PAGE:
For years I raised the Israeli flag proudly. I was educated in the spirit of partnership, coexistence and love of Israel. Those are my childhood memories. I represented Israel abroad, saying that “Israel is the safest country for Arabs in the Middle East, we have nothing to fear.”
The other morning I awoke to a very harsh reality, one where I was afraid to say that I was an “Arab.” People were dancing to celebrate an Arab’s death while waving an Israeli flag.
Politicians including far-rightist Bezalel Smotrich are wondering how Jews could be so cruel. So I’ll answer. A few years ago Smotrich called for segregation between Arab women and Jewish women in maternity wards. A few weeks ago he said that the Arabs “are citizens of Israel, for now at least.”
The severe beating of an Arab Israeli in Bat Yam near Tel Aviv is also the direct outcome of the incitement, of the legitimacy to the cries of “death to Arabs,” of the suppressing of the Arab voice in the Israeli media and the preserving of the Jewish narrative’s purity. Words have power, and we are witnessing the power of the words of hatred and incitement.
Two weeks ago, after the Mount Meron disaster, Arabs from all the villages in the north opened their homes to the injured, set up aid posts and even offered the injured a place to stay for a few days. That’s the real face of the Arabs who want to live here in dignity, partnership and reciprocity. But right-wing voices repeat cliches like “Arab hoodlums,” and “why don’t the Arab Knesset members denounce the violence?”
If these critics listened to the Arab media, to the clergy and to the heads of local government who condemned the violence and immediately called for calm loudly and clearly, they wouldn’t talk like that.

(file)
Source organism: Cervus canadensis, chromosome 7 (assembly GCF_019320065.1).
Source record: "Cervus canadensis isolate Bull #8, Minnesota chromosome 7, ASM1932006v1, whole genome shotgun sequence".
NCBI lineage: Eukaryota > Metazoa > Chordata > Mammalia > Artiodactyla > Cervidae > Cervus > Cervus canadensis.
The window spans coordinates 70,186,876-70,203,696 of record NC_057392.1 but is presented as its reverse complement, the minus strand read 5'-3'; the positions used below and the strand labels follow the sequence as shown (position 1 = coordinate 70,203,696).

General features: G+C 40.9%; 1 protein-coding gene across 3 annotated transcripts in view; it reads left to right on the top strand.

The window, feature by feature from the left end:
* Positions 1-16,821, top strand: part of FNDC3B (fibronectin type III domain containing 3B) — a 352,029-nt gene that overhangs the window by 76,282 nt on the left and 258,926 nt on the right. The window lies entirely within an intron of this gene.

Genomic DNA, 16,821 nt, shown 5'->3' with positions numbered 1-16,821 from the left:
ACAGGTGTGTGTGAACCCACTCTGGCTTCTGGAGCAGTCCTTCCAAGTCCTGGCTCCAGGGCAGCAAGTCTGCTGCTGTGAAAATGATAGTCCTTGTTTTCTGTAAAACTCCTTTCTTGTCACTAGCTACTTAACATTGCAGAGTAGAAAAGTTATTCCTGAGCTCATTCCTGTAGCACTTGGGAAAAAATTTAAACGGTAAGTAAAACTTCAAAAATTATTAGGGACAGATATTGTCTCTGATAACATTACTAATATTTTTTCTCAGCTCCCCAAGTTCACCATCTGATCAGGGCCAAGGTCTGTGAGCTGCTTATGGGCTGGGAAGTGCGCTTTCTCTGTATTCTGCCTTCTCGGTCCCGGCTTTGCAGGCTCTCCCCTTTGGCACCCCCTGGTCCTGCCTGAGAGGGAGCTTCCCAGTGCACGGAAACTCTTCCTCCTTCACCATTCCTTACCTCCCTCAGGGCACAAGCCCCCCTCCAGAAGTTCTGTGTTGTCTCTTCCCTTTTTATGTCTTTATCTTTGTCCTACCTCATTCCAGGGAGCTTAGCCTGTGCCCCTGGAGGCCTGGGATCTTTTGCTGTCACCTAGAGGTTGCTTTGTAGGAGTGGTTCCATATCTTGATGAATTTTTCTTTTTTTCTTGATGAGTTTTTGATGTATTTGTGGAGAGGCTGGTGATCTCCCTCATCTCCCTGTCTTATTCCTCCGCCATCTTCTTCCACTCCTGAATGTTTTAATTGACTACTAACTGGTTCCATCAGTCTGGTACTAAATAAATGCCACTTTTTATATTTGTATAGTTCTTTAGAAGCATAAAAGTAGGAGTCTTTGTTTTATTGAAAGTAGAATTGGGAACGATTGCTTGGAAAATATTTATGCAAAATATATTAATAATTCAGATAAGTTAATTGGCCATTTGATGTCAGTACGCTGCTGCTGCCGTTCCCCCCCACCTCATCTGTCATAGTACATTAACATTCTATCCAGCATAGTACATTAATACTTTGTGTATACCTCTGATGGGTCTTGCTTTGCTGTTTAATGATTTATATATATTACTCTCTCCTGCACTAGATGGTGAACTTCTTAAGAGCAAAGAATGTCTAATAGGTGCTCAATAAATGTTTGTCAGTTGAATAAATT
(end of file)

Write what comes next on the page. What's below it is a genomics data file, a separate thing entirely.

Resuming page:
“It is totally forbidden to harm a person, whoever they are,” said Ayman Odeh, head of the Joint List of Arab parties. Esawi Freige of Meretz has cried out in every forum. But this blindness, this casting of doubt on us, and the image you’ve created of us with your very own hands have led us to where we are now. The wall you’ve built between Jews and Arabs is preventing you from even listening to us, from giving us a chance.
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In Haifa the situation was especially difficult at night. The calls of “death to Arabs” echoed from every direction. Never mind the damage to property, the setting of fire to cars and stores – that can be repaired. But who will repair our wounded souls from the call “death to Arabs”? Who will stop marking the Arabs’ houses in Haifa?
I firmly denounce Arabs’ violence against Jews, but don’t forget the policy that has strengthened the radical militias and crime organizations, the sulha (reconciliation) politics and the dilettante culture in handling the violence in Arab society.
Most of the Israeli media exploits the opportunity to contribute to the image of the Arab as a potential terrorist. As columnist Odeh Bisharat wrote in the Hebrew edition of Haaretz last week, “Every Arab invited to an interview in the state media feels like he’s in a police station; he’s required to denounce, whatever the occasion, no matter what ... he’s responsible for the social history, he has to sweat to get a word in.”
The media is responsible in these troubled days to calm the spirits, not stir them. Help us not to be afraid.